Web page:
Regulatory Wetland Monitoring: Principles and Evolving Techniques within Washington State Department of Transportation Public Deposited

http://ir.library.oregonstate.edu/concern/graduate_projects/8k71nj70k

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  • The Washington State Department of Transportation (WSDOT) is the largest developer of wetlands land in the state of Washington. Consequently, they are also the largest wetland mitigation developer in the state. Through various federal legislation, state and county environmental policies, and legal court decisions, all negatively impacted wetlands must be compensated for with equal value wetland creation. The United States Army Corps of Engineers (USACE) is given oversight under the Clean Water Act Section 404 to regulate this policy. Permits for wetland destruction and mitigation are only issued by the USACE after steps have been taken to avoid known wetlands and all efforts to minimize the damage have been exercised. Since construction projects by WSDOT are limited by geography and existing road transportation in a region of the country with a very high density of wetland land, WSDOT increasing must compensate for wetland loss. Wetland creations involve developing wetland hydrology and specific soil conditions, which attract a specific subset of vegetation known as hydrophytic vegetation, adapted to survive and flourish within water saturated soils. Permitting from the USACE requires annual monitoring created mitigation sites for a period of 5-10 years. WSDOT Department of Wetland Monitoring exists to satisfy this legal requirement for every mitigation site in the state. WSDOT Wetland monitoring has formed a partnership with The Evergreen State College (TESC) to provide interns to collect the qualitative and quantitative data necessary for mitigation permits. The Monitoring Department gains access to TESC's plant laboratory, a ready source of internship candidates, and the reputation gained only by an alliance with an academic institution. TESC increases summer enrollment and provides an excellent professional experience to students. Each wetland site has development goals, which are monitored quantitatively, through specific performance standards each year. Monitoring teams develop site-specific sampling techniques based on sound ecological statistical experimental design parameters. In the majority of cases a baseline with orthogonal transect lines are established across the entire site. Along these transects pairs of data collectors sample to provide data on density, survival, and cover percentage of woody, herbaceous, and invasive plant species in specific zones (emergent, wetland, and buffer) of the mitigation site. Qualitatively, vegetative community sketch mapping and bird surveys give further indicators of the mitigation site's overall health and development progress. TESC's laboratory facilities are utilized by interns to identify unknown herbaceous specimens sampled during field days. This process is necessary to fully comply with USACE permitting and provides interns with an opportunity to develop robust botany and plant identification skills. The WSDOT Wetlands Monitoring Division is run on roughly half a million dollars a year. The majority of this money is salary and benefits for full time employees. The remaining pays for the internship program expenses, travel, and equipment each year. There has been an increasing trend in workloads while funding and full time labor have decreased over the last several years. These conditions have forced WSDOT to modernize and streamline workflows. The internship program has expanded over time; major efforts to increase efficiency through new technology and data collection methods have been explored and evaluated.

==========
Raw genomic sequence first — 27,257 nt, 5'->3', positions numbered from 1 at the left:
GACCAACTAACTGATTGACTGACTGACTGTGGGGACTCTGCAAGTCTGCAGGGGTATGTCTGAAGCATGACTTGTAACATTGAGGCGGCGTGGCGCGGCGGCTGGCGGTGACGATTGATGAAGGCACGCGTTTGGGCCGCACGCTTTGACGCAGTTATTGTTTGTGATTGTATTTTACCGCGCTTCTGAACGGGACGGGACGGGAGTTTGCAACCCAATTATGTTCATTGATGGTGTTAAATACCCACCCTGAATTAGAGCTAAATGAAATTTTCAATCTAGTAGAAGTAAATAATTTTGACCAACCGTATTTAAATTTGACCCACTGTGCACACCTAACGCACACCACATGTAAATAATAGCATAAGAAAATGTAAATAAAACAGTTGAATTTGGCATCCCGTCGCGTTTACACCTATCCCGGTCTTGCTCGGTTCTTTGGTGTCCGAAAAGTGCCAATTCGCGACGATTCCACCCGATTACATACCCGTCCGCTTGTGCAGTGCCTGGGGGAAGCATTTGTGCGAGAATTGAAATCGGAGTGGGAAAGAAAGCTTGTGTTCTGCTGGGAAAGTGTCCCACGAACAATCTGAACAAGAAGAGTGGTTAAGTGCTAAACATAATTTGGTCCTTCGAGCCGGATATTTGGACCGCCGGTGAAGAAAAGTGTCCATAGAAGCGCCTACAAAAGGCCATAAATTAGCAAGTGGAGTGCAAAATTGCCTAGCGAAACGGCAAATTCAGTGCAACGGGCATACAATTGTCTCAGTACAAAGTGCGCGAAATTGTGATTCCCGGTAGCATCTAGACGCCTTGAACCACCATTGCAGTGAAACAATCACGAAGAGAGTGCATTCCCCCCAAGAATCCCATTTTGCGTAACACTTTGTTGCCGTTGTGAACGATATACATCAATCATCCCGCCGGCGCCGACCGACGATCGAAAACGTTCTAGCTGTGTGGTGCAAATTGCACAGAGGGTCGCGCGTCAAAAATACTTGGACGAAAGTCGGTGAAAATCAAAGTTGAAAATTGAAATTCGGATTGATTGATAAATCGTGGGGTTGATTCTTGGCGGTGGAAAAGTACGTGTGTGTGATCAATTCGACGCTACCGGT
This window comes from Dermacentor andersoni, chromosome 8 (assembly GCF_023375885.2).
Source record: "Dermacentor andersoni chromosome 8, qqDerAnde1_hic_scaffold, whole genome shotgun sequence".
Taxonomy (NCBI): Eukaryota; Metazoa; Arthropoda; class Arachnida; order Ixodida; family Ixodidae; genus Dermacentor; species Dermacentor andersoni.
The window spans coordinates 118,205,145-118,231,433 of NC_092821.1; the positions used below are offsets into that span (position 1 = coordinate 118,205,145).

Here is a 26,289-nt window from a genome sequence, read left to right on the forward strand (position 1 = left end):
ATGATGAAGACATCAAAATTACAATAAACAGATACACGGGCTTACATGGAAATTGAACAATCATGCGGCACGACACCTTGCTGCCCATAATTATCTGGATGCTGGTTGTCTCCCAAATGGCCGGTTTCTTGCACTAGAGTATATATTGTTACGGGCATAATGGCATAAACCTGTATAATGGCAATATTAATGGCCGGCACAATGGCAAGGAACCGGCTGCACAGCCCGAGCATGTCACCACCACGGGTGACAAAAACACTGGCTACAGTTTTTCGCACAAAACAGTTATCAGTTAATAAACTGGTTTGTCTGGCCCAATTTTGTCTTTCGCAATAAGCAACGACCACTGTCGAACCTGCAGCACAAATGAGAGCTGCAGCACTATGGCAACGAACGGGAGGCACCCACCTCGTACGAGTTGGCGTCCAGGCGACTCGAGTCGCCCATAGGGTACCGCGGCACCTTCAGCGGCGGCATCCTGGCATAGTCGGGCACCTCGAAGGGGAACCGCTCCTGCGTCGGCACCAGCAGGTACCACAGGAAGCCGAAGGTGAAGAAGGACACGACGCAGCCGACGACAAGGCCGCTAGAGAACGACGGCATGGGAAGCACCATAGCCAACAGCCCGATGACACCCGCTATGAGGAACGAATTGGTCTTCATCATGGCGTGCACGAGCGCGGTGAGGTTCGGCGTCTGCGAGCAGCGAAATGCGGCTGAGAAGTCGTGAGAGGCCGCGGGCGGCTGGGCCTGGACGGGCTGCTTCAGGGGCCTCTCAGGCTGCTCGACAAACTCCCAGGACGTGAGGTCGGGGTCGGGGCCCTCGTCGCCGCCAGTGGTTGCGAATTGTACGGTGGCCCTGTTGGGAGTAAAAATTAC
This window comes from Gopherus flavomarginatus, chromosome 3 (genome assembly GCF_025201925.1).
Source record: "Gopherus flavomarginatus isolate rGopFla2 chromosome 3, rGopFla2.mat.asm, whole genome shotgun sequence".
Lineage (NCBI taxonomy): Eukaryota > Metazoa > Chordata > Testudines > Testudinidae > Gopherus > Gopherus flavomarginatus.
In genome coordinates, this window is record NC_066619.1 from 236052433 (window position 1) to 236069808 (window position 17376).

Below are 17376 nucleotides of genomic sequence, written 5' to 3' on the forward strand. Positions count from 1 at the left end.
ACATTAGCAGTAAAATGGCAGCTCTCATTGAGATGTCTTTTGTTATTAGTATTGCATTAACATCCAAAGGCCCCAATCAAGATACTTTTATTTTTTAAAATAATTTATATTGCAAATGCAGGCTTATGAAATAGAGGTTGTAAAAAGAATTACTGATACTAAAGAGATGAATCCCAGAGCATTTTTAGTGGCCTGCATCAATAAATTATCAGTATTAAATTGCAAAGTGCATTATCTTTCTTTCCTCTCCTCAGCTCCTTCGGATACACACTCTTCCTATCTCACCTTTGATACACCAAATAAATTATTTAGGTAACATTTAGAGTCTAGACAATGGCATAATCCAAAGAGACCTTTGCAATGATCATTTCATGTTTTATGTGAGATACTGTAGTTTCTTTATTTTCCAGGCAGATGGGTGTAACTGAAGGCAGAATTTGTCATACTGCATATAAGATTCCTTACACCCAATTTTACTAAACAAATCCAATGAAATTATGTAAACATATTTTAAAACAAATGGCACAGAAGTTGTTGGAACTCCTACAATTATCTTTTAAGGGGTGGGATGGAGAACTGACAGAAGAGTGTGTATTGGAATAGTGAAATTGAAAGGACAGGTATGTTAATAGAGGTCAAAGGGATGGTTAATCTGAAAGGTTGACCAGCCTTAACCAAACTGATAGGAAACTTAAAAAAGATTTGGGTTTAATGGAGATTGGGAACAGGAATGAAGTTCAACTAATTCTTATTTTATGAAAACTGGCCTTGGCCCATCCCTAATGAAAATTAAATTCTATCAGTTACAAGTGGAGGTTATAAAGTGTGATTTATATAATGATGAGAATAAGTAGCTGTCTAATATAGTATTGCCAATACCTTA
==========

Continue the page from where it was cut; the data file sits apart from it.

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  • Table of Contents Introduction to the WSDOT Wetlands Monitoring Department......1 Wetlands – A Working Definition......2 The Complex Legal Protections Surrounding Wetlands......4 Compensatory Mitigation.......6 The Three Wetland Indicators......9 Wetland Hydrology......9 Wetland Soils......13 Wetland Vegetation......14 WSDOT’s Arrangement with The Evergreen State College......15 Monitoring Goals, Performance Standards, and Objectives......17 Data Collection......19 Sampling Fundamentals......19 Pseudoreplication......20 Sampling Techniques.......20 Invasive Species.......24 Vegetation Community Mapping......26 Bird Monitoring......27 Identifying Unknown Vegetative Samples......29 WSDOT Wetland Monitoring Division Budget Summary and Analysis......33 WSDOT Owned Wetlands Summary......33 Managing for Efficiency within the WSDOT Monitoring Department.......37 Modernization...... 38 Investing in Efficiency......39 Preventing delays......39 Evolving Monitoring Standards......40 Effective Budget Management......41 Minimizing Labor Costs...... 42 Parting Remarks......43
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  • description.provenance : Approved for entry into archive by Sue Kunda(sue.kunda@oregonstate.edu) on 2012-05-18T16:21:16Z (GMT) No. of bitstreams: 1 Marc Bell PSM Nat R Mgnt WSDOT.pdf: 3802506 bytes, checksum: 59a8c6b7020346f5b1bc69ab42473170 (MD5)
  • description.provenance : Made available in DSpace on 2012-05-18T16:21:16Z (GMT). No. of bitstreams: 1 Marc Bell PSM Nat R Mgnt WSDOT.pdf: 3802506 bytes, checksum: 59a8c6b7020346f5b1bc69ab42473170 (MD5) Previous issue date: 2012-03-19
  • description.provenance : Submitted by Marc Bell (bellma@onid.orst.edu) on 2012-05-08T01:40:41Z No. of bitstreams: 1 Marc Bell PSM Nat R Mgnt WSDOT.pdf: 3802506 bytes, checksum: 59a8c6b7020346f5b1bc69ab42473170 (MD5)

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Last modified: 07/25/2017

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